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The text states that—although France had always been a symbol of freedom—the French government, along with its curators and some artists, was willing to send a submission to the São Paulo Biennial despite the dramatic situation that Brazil was enduring at that moment. By contrast, the authors of this flyer affirmed their support for the revolutionaries and those men who fought valiantly against the bourgeoisie and American and European imperialism. The text ends by stating: “Against Fascist repression. Long live the heroic struggle of the Latin American people.”


From its founding in 1951, the Bienal de São Paulo was a fundamental event in the establishment and dissemination of art in Latin America. Given the Brazilian dictatorship that had resulted from the coup d’état of March 1964, different groups of artists decided to boycott the Tenth São Paulo Biennial that would be held in September 1969.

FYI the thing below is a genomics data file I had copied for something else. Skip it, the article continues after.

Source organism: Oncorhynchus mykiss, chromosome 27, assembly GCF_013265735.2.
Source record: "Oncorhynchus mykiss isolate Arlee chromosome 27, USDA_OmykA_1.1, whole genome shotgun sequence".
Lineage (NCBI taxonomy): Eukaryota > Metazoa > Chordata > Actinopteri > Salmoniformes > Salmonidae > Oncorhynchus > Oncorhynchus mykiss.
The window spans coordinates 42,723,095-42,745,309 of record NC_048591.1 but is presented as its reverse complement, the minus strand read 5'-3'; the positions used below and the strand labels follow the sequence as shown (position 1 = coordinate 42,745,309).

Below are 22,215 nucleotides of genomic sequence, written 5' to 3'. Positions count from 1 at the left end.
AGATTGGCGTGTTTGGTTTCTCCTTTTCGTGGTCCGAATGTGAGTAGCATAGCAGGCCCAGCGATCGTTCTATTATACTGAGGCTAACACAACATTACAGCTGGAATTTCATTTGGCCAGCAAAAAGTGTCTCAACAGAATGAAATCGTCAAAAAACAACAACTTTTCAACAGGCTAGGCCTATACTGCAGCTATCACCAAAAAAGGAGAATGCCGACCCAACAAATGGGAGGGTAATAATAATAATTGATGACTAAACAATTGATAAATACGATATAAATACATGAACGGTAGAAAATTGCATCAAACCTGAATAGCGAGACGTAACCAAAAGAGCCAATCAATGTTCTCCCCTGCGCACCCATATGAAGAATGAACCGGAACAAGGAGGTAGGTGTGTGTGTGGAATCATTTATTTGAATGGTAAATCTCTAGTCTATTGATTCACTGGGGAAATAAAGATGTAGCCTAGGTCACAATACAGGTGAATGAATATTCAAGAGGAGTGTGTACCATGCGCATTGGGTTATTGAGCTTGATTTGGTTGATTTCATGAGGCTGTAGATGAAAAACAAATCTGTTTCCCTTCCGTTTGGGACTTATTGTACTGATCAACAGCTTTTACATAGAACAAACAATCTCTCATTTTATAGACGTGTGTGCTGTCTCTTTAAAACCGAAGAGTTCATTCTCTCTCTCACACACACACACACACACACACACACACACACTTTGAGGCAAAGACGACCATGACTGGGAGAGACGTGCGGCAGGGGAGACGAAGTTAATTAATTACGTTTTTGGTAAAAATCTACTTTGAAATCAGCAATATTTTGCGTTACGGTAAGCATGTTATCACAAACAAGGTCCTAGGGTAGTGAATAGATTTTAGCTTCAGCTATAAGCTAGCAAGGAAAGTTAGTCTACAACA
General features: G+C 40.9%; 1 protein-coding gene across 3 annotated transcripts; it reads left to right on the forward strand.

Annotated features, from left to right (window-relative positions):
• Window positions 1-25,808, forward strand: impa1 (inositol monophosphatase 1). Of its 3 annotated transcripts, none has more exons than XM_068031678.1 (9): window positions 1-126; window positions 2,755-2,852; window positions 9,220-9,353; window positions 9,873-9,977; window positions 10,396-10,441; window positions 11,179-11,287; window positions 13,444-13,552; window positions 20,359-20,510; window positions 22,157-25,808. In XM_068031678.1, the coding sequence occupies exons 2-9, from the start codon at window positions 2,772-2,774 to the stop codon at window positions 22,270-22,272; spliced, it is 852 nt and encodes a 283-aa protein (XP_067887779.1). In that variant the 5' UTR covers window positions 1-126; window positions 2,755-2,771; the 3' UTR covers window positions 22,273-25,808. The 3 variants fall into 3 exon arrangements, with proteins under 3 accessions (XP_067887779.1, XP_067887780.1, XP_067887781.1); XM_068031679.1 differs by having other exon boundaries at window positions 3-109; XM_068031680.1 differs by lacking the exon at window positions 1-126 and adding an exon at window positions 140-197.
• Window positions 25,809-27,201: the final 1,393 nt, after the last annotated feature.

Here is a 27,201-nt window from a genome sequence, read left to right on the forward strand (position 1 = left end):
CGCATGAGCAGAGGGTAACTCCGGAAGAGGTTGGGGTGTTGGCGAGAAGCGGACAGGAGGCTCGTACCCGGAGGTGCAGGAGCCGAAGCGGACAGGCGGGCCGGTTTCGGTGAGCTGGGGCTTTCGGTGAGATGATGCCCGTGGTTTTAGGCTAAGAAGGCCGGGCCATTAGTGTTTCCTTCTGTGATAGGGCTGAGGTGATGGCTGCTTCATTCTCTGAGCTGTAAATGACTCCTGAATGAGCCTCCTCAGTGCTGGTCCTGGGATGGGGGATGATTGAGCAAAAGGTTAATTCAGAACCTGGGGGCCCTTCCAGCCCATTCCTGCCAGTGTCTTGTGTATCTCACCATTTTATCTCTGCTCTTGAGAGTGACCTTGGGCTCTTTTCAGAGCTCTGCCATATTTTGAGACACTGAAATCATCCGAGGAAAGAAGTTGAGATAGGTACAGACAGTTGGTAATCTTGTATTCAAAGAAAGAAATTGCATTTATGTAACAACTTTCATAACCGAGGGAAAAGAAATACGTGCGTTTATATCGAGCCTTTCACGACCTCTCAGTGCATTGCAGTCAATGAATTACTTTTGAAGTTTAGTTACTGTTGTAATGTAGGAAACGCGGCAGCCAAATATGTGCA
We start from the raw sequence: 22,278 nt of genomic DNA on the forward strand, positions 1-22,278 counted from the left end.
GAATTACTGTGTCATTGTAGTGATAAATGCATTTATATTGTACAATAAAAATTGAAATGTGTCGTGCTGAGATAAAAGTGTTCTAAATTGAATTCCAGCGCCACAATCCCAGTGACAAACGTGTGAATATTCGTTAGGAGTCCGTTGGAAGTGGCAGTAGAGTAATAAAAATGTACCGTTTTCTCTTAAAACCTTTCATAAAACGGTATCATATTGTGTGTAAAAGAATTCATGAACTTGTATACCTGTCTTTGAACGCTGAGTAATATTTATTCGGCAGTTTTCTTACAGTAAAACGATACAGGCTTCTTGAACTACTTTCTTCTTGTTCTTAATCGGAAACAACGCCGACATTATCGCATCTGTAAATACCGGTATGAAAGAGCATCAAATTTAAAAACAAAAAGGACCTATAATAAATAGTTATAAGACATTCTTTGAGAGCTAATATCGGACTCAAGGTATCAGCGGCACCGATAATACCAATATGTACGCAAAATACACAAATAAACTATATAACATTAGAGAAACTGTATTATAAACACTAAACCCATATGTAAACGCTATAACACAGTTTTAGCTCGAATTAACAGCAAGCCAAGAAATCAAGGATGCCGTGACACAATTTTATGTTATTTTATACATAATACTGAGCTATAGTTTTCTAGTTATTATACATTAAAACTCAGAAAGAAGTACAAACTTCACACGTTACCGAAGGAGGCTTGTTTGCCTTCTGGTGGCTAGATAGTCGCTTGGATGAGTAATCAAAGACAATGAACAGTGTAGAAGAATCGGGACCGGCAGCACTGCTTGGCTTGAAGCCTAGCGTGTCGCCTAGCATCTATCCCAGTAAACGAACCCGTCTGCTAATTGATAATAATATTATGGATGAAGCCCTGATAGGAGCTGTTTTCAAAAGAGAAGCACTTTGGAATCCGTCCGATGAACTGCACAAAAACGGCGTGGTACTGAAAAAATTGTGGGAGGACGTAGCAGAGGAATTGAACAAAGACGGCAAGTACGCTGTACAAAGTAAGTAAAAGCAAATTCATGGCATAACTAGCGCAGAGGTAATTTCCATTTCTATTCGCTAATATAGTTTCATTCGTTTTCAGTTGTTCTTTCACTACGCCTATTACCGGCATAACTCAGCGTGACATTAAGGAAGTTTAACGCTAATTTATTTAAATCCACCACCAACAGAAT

The organization to boycott the event, which had begun in France (Non à la biennale), was led by Pierre Restany (1930-2003), the French critic who supported New Realism; Restany also collaborated on the Milan magazine Domus and presided over the Palais de Tokyo, in Paris. He was an intellectual who was always interested in contemporary art and in strengthening ties with Latin American art.

This document sheds light on the strategies that artists used to promote the boycott of the Tenth Bienal de São Paulo. It was selected because it bears witness to the reaction of foreign artists and labor groups against the censorship, repression and torture imposed by the different political dictatorships of some Latin American countries.

Cristina Rossi
Fundación Espigas, Buenos Aires, Argentina
Archivo Julio Le Parc, París, Francia.